Candy Corn Cows

Posted by Jennifer Molidor, ALDF's Staff Writer on October 2, 2012

Candy for cows?
Superimposed lollipop, these cows were not fed candy.

I’ve got a beef with the cattle industry. As the countdown to Halloween begins, cows are getting a head start on the candy. That’s right, cows eating candy. It was bad enough when we had corn-fed beef. Now we have ­candy-corn beef?

Dumpster Diving Dairy

This year’s drought is leading U.S. farmers to cut corners–in cost and in animal welfare. Instead of buying increasingly expensive feed-corn, they are feeding cows any scraps they get their hands on.

Yes, the prices of corn have skyrocketed with the drought. However, the irony of this complaint is that corn isn’t good for cows in the first place! Feedlots are inhumane, and studies show grass-fed beef is by far the healthier option–for cows, for humans, and for the planet. Bemoaning the price of feedlot corn doesn’t garner sympathy. Let them eat grass, like they should.

What is disturbing is that cows are being fed junk food–before they too become junk food.

Where’s the Beef?

fruit loopsRemember that old Wendy’s commercial? “Where’s the beef?” Or the Taco Bell scandal about how much of their “meat” product is really beef? It’s a smart question to ask: what is in the beef (besides “pink slime”)?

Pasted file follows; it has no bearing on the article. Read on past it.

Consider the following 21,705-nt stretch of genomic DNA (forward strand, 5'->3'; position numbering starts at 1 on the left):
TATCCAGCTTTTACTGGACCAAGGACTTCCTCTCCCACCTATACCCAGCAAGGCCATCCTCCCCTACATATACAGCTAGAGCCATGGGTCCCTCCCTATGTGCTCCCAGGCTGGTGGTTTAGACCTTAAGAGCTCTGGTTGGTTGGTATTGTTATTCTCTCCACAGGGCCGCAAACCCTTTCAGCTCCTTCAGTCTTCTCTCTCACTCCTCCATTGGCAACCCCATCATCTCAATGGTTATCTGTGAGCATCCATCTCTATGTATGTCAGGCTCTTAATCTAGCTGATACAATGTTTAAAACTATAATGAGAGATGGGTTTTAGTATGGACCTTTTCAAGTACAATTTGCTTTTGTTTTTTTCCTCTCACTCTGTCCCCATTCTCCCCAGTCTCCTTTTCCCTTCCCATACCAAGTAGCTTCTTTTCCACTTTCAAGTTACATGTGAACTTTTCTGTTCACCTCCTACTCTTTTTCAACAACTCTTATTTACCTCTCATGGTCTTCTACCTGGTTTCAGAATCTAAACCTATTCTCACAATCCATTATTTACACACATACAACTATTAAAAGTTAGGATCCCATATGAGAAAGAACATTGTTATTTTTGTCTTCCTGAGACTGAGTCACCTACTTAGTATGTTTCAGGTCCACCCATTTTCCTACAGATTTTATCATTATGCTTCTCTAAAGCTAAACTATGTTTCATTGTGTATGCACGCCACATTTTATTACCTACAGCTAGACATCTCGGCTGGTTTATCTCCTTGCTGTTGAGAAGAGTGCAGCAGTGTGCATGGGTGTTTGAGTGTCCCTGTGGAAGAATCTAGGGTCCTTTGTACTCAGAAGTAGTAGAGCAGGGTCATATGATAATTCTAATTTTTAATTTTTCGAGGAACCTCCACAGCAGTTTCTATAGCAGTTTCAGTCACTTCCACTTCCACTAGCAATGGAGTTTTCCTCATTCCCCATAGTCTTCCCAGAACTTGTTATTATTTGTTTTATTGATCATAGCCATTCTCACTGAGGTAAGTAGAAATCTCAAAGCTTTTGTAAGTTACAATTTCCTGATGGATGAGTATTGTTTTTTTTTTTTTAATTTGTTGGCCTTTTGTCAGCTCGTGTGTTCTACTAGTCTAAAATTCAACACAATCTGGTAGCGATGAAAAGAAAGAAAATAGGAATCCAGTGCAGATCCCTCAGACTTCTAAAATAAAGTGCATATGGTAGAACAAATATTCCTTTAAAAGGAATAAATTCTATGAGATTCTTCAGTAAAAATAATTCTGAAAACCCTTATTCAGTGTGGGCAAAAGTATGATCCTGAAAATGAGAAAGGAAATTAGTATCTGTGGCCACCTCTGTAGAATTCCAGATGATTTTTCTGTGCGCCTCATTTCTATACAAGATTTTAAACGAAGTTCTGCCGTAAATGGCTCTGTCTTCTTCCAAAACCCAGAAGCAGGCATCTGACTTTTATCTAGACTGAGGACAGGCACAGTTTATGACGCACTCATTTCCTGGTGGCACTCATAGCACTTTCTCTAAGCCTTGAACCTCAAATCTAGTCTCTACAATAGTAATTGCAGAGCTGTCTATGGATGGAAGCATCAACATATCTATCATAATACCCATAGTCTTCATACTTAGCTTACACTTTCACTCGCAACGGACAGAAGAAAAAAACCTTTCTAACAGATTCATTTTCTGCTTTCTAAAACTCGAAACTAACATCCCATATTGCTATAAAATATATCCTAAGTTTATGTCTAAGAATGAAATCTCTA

Some of the (s)crap items being fed to cows includes:

  • cookies
  • marshmallows
  • fruit loops
  • orange peels
  • dried fruit
  • ice cream sprinkles
  • gummy worms (made from gelatin, which is an animal byproduct)
  • scraps from a local chocolate factory
  • taco shells
  • refried beans
  • cottonseed hulls
  • rice products
  • potato products
  • peanut pellet
  • wheat "middlings" a byproduct of milling wheat for flour

Just how much can farmers get away with? How far can we get from treating animals with respect and caring about their welfare or our nutrients? What goes in our bodies, and theirs, should be about health and safety, not simply higher profit and mass production. Animals are not junk food.

Animal Welfare

Cows are not a waste-disposal processing plant. Ki Fanning, a nutritionist with Great Plains Livestock Consulting told the Orlando Sentinel:

The big advantage to that is you can turn something you normally throw away into something that can be consumed.

Just because you can do something doesn’t make it moral, healthy, or acceptable. It is embarrassing to be part of a culture so disrespectful to animals. Cows are living, sentient beings that deserve our care.

Sustainable Practice

sour belts candy
Cows in Kentucky were being fed "Sour Belts" candy. (Photo by Steven Depolo)

If we can’t afford to feed the animals we raise for slaughter, then the cattle industry is unsustainable and we must change the way we eat and produce food. One farmer was quoted as saying he would do"anything that keeps the feed costs down." That’s not the mentality that produces sustainable farming.

Producers of soy and corn alternatives raise their prices when corn costs rise, which puts farmers in a bind. But agricultural producers cannot simply do anything to save a buck. They have a legal and moral responsibility to treat animals humanely and provide healthy food. Innocent animals do not deserve to pay the price of human foibles, and people deserve to know what they are eating.

You Are What You Eat